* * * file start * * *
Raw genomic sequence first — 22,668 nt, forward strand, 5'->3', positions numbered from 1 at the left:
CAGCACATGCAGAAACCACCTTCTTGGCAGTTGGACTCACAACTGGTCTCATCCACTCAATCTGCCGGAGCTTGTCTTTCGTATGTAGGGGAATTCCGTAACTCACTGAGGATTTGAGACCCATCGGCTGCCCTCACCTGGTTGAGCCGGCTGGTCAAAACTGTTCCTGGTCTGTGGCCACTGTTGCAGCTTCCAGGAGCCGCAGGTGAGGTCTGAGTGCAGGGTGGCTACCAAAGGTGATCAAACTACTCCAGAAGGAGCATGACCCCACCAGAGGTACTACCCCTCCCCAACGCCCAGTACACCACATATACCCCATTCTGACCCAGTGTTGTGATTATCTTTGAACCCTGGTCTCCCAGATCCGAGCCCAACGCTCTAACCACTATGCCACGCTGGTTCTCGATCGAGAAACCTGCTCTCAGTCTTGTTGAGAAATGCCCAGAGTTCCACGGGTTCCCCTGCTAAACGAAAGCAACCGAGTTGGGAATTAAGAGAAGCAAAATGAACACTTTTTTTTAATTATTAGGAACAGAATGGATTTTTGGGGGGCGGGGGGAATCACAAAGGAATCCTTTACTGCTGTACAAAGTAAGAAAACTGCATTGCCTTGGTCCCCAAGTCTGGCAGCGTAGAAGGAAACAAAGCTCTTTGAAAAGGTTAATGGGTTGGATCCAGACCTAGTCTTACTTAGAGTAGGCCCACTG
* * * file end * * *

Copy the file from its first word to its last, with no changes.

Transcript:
Raw genomic sequence first — 22,668 nt, forward strand, 5'->3', positions numbered from 1 at the left:
CAGCACATGCAGAAACCACCTTCTTGGCAGTTGGACTCACAACTGGTCTCATCCACTCAATCTGCCGGAGCTTGTCTTTCGTATGTAGGGGAATTCCGTAACTCACTGAGGATTTGAGACCCATCGGCTGCCCTCACCTGGTTGAGCCGGCTGGTCAAAACTGTTCCTGGTCTGTGGCCACTGTTGCAGCTTCCAGGAGCCGCAGGTGAGGTCTGAGTGCAGGGTGGCTACCAAAGGTGATCAAACTACTCCAGAAGGAGCATGACCCCACCAGAGGTACTACCCCTCCCCAACGCCCAGTACACCACATATACCCCATTCTGACCCAGTGTTGTGATTATCTTTGAACCCTGGTCTCCCAGATCCGAGCCCAACGCTCTAACCACTATGCCACGCTGGTTCTCGATCGAGAAACCTGCTCTCAGTCTTGTTGAGAAATGCCCAGAGTTCCACGGGTTCCCCTGCTAAACGAAAGCAACCGAGTTGGGAATTAAGAGAAGCAAAATGAACACTTTTTTTTAATTATTAGGAACAGAATGGATTTTTGGGGGGCGGGGGGAATCACAAAGGAATCCTTTACTGCTGTACAAAGTAAGAAAACTGCATTGCCTTGGTCCCCAAGTCTGGCAGCGTAGAAGGAAACAAAGCTCTTTGAAAAGGTTAATGGGTTGGATCCAGACCTAGTCTTACTTAGAGTAGGCCCACTG